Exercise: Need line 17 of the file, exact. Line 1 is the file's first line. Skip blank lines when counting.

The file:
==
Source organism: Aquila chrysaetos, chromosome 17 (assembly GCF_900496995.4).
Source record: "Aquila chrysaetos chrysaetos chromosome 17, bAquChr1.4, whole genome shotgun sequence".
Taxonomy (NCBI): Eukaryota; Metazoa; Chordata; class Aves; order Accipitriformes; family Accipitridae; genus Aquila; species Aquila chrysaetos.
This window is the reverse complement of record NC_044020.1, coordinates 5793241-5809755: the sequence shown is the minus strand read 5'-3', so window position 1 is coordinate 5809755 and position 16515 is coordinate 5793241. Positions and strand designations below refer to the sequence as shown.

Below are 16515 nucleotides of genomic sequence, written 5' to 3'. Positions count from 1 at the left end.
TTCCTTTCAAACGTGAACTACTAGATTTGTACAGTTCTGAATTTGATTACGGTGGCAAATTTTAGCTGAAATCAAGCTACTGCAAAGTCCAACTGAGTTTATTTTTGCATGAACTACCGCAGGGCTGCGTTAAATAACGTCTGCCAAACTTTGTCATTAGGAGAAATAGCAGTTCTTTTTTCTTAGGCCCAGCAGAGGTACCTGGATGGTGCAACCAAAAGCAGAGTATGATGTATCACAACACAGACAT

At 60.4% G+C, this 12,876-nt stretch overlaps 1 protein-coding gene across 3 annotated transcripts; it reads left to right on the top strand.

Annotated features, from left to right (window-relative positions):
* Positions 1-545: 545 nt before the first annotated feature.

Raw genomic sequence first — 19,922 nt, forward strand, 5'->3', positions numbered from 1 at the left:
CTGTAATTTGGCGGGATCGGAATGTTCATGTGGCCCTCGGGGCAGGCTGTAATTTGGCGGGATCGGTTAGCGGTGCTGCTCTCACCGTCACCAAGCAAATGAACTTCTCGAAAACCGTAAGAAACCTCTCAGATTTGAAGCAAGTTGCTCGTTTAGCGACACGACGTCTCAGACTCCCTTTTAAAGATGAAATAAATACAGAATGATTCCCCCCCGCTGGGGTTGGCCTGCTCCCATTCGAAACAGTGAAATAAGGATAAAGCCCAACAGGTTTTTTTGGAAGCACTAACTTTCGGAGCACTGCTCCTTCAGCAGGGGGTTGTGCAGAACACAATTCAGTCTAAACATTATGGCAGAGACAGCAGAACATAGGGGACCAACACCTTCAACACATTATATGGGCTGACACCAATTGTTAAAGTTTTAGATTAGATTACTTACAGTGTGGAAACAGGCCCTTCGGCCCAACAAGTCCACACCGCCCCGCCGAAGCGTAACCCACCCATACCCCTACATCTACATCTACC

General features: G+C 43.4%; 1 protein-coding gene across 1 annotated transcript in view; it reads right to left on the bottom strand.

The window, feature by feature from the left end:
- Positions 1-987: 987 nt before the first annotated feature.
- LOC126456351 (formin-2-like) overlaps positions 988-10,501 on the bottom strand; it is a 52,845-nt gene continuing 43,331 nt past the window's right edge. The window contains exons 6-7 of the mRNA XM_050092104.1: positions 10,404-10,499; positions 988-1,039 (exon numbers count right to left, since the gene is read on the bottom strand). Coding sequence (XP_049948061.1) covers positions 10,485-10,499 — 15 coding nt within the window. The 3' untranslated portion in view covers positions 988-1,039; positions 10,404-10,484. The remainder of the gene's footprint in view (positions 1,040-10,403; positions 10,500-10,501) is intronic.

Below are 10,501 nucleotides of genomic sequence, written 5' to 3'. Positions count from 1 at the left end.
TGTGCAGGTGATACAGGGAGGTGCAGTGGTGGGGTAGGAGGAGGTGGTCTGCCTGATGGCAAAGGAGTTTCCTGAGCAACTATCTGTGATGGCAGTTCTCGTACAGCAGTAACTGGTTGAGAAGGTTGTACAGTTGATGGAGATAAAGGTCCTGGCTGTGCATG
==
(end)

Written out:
TGTGCAGGTGATACAGGGAGGTGCAGTGGTGGGGTAGGAGGAGGTGGTCTGCCTGATGGCAAAGGAGTTTCCTGAGCAACTATCTGTGATGGCAGTTCTCGTACAGCAGTAACTGGTTGAGAAGGTTGTACAGTTGATGGAGATAAAGGTCCTGGCTGTGCATG